Job Market Grows In May

As the economy continues to gain momentum, the private sector added numerous positions in May. The private sector added an estimated 163,000 jobs last month, according to a report from Automatic Data Processing. Analysts from the company say this development is so promising it could prevent another economic downturn in the near future. Businesses across the country have now added close to 4 million jobs during the past two and a half years.

Meanwhile, the report indicated that during the month of May, small businesses contributed the most to the job gains, adding approximately 73,000 positions. At the same time, medium-sized businesses expanded payrolls by 67,000, while large companies added 23,000 jobs.

May marks 13 consecutive months of job growth, the report said. However, continued economic uncertainties may be holding back this rate. Specifically, experts say the European debt crisis continues to worry investors and those driving job creation throughout the United States. As a result, the unemployment rate has remained stagnant at 8.2 percent during the past few months.

“This gain in private employment is strong enough to suggest that the national unemployment rate may have declined in May,” said Macroeconomics Advisers chairman Joel Prakken.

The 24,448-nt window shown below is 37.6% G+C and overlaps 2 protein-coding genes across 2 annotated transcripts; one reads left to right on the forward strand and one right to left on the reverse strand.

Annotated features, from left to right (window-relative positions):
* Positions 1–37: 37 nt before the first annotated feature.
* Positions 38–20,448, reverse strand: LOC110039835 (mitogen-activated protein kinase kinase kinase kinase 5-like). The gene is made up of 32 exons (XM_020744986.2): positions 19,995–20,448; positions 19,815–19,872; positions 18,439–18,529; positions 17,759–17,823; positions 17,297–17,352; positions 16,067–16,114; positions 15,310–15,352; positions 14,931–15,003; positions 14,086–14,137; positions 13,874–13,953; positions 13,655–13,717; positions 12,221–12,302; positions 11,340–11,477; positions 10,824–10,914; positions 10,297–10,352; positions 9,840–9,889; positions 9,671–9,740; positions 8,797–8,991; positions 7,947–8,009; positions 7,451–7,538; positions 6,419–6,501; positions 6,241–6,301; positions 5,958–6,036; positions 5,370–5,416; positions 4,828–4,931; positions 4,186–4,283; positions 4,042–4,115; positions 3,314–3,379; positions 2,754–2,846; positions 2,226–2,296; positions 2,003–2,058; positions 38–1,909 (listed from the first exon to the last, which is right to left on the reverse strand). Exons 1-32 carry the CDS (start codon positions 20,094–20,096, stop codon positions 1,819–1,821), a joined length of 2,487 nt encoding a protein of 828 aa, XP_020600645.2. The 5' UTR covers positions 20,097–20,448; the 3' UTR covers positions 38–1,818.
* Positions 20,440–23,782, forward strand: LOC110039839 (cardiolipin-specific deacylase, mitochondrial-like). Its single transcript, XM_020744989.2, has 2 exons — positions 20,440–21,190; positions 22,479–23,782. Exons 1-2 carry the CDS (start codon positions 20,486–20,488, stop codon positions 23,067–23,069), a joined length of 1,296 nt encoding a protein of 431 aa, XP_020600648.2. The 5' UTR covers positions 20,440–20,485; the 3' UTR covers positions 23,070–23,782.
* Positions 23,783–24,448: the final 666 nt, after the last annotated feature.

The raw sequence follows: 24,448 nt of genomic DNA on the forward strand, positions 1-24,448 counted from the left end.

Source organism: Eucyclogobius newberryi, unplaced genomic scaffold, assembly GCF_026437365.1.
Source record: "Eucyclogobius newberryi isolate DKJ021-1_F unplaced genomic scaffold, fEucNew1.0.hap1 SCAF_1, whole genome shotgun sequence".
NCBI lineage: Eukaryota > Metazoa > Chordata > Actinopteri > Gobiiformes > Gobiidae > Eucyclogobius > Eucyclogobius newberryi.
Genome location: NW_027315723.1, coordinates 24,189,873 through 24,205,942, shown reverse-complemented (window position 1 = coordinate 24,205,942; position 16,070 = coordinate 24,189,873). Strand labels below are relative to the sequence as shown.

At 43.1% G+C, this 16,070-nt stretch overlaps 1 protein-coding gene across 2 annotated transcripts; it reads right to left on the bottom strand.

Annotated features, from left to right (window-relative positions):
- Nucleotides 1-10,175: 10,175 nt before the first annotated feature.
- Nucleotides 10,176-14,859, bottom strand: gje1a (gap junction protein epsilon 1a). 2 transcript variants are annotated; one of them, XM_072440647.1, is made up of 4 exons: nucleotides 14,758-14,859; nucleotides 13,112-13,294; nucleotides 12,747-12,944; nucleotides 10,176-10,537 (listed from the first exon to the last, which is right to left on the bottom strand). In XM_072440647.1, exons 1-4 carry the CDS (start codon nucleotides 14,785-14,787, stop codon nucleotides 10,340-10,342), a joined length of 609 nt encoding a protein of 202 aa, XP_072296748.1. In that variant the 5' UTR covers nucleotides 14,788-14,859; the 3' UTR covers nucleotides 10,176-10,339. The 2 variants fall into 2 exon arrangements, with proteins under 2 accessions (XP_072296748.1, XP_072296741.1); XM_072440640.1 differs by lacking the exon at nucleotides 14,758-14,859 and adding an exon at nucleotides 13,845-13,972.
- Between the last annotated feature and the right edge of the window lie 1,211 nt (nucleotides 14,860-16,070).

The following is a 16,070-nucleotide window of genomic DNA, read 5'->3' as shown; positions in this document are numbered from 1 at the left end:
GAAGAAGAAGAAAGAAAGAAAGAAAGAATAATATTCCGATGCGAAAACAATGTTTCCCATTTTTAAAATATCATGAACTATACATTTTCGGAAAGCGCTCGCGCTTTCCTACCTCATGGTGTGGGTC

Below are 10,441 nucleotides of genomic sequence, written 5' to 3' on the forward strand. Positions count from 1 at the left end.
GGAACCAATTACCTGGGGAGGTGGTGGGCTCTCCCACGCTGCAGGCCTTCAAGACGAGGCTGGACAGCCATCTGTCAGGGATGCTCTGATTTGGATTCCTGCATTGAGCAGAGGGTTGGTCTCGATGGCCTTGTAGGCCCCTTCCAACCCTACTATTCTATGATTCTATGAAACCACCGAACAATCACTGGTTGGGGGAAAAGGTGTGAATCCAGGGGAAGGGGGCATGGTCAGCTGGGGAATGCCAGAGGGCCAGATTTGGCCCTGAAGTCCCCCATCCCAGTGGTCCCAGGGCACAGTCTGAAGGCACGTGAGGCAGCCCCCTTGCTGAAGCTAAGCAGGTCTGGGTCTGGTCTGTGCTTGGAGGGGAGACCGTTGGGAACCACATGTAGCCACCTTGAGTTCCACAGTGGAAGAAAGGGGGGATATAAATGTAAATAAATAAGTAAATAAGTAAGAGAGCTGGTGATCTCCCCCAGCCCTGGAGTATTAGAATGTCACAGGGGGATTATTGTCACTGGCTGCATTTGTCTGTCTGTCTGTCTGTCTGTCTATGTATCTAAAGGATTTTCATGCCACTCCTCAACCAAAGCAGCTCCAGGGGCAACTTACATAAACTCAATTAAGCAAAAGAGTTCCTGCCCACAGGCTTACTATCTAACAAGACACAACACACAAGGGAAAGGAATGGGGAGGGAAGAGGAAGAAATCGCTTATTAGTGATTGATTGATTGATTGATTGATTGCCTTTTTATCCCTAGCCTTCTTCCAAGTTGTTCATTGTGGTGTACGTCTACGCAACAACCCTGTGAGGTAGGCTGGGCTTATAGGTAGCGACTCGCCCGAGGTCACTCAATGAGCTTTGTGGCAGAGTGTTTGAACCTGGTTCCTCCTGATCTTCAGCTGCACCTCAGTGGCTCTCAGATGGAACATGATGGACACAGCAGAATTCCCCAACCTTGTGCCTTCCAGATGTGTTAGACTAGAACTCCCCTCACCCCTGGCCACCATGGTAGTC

If you have managed to keep a job during recent years, but feel it’s time for a career change, now could be a good time. However, before you start sending out resumes to prospective employers, you may want to run a fine-toothed comb through the details that make you stand out from the competition.

Include Your Home Address

Some people are nervous about the personal information they include on their resumes, but you should set aside these fears and include your home address, recommends CareerBuilder.

Failure to include this information could be a red flag for some companies. Specifically, they could assume that you don’t live close to the company and would have to relocate to take the position. However, before you start handing out your personal information, do a little homework to make sure the company is legitimate.

Don’t List References

Listing your references on a resume could be risky, since the prospective employer could contact the current company you work for before you tell them you’re taking a new position.

It’s best to hold off on providing references unless an employer requests them up front. Should you find yourself in this position, make sure to get the green light from your references before you start passing out their contact information.

Grade Point Average

Although some companies request your grade point average or college transcript, this information should generally be left off of your resume, especially if you’ve been out of school for quite some time.

While listing your GPA isn’t totally taboo, if it’s below 3.0, you should keep this information to yourself. However, if you won any academic rewards or had any other academic achievements while in college, feel free to list these facts.

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